Referring first to FIG. 1, the basic concept of the invention is illustrated in relation to a dental office 1 incorporating a predetermined, constrained patient location 2, e.g., a conventional dental chair with head restraints, where a patient is positioned for a dental procedure. In connection with such a procedure, and according to one aspect of the invention, dental imagery is captured by an intra-oral imaging probe 3 connected to a hand held display unit 4, as is disclosed in co-pending, commonly assigned U.S. patent application Ser. No. 09/796,239, entitled “Intra-Oral Camera with Integral Display” and filed 28 Feb. 2001 in the names of J. P. Spoonhower, J. R. Squilla and J. T. Boland. The display unit 4 includes a transceiver for communicating image data to a computer system 10. Alternatively, the display 4 (or the imaging probe 3) could be physically tethered to the computer 10, as shown by the dotted connection 5, in order to transfer the captured and/or processed image data from the display 4 (or imaging probe 3) to the computer system 10.
 In accordance with the invention, a local real time tracking system 6 is fixedly located as a base unit in the room for emitting a field 7 generally in the direction of the imaging probe 3 and the patient location 2. One or more miniature field sensors 8 are incorporated into the handheld imaging probe 3 in order to sense the field emitted by the base unit of the local tracking system 6. This will give the location of the probe 3 for each image relative to the base unit. In addition, an additional sensor 8 may be placed in the mouth of the patient to give the position of the probe 3 relative to the mouth and the base unit of the local tracking system 6. From this sensed information, which is transferred to the computer 10 for processing, it is possible to record the location and orientation of the imaging probe while images of the oral cavity are captured by the imaging probe 3 and recorded. Thus, the system provides a means for recording evidence of imaging probe position with a high degree of accuracy and precision. Imaging probe position can be recorded with the captured images as location and orientation metadata, and thereby used to implement an image registration process to facilitate subtraction and other processing of the captured images. For example, images of the same portion of the mouth taken at different times (perhaps in sequential visits to a dentist) could be more easily registered and subtracted to improve the process of rendering difference images critical to identifying changes in the images, such as bone loss.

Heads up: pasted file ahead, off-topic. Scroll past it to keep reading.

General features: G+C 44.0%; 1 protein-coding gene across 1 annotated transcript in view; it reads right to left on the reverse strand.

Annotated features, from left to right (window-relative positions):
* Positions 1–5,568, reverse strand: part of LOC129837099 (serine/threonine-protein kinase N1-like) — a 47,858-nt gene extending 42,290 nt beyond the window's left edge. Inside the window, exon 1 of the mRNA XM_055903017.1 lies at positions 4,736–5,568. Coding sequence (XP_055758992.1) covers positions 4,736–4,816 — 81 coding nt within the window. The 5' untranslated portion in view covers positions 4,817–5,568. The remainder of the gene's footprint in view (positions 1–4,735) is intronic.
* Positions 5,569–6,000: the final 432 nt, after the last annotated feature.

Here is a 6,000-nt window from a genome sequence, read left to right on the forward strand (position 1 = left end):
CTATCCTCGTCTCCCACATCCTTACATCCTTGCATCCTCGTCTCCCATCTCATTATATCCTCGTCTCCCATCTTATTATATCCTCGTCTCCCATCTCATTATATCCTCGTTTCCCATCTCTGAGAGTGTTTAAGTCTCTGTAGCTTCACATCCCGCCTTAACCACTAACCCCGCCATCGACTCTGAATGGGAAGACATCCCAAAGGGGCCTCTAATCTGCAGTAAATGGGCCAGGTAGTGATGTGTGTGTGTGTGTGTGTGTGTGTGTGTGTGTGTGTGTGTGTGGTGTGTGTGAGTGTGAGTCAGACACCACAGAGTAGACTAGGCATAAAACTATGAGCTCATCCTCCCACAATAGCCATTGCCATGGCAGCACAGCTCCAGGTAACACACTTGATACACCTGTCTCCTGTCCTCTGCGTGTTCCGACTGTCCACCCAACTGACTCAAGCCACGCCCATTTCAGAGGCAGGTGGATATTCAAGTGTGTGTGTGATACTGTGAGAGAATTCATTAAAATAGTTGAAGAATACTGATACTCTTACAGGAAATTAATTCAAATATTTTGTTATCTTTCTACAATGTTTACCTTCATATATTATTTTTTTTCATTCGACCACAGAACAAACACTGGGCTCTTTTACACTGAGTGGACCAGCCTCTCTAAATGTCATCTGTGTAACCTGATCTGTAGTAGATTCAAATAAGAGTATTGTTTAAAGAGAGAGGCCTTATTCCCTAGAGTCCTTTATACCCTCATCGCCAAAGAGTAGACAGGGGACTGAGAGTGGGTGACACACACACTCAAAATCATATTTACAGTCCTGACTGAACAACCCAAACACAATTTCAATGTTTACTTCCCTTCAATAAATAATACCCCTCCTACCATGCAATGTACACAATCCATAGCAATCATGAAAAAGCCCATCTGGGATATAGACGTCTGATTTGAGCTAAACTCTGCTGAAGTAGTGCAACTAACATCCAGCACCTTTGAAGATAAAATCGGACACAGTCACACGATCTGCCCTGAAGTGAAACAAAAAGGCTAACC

The local tracking system 6 may be a receiver for a conventional global positioning system (GPS) that is commercially available for local applications. Such systems are well-known, and may be incorporated in a hybrid installation with pseudolites to improve reception within a building (see, for example, U.S. Pat. No. 5,686,924, entitled “Local-Area Position Navigation System with Fixed Pseudolite Reference Transmitters” and which issued 11 Nov. 1997). Pseudolites can be the basis for an entirely independent navigation system, see for example the article by E. A. LeMaster and S. M. Rock entitled “A Local-Area GPS Pseudolite-Based Mars Navigation System”, IEEE 10th International Conference on Advanced Robotics, Budapest, Hungary, August 2001, pp. 1-6. It is also known to use localized real time tracking systems, such as described in International Patent Application WO 01/89405 A1, entitled “Fully-Automatic, Robot-Assisted Camera Guidance Using Position Sensors For Laparoscopic Interventions”, published 29 Nov. 2001. One commercially available real-time tracking system is the miniBIRD™ tracking system offered by Ascension Technology Corporation, Burlington, Vt. The field generated by the local tracking system 6 may be field radiation of whatever form is suitable under the circumstances; for example, because of the enclosed space of the dental office 1, the emitted radiation may be a magnetic field emission, such as provided by the miniBIRD™ tracking system, and the field sensor would therefore be a magnetic field sensor. Alternatively, the emitted field may be a radio-frequency electromagnetic emission, such as provided by a GPS or a pseudolite transmitter, and the field sensor would therefore be an RF field sensor.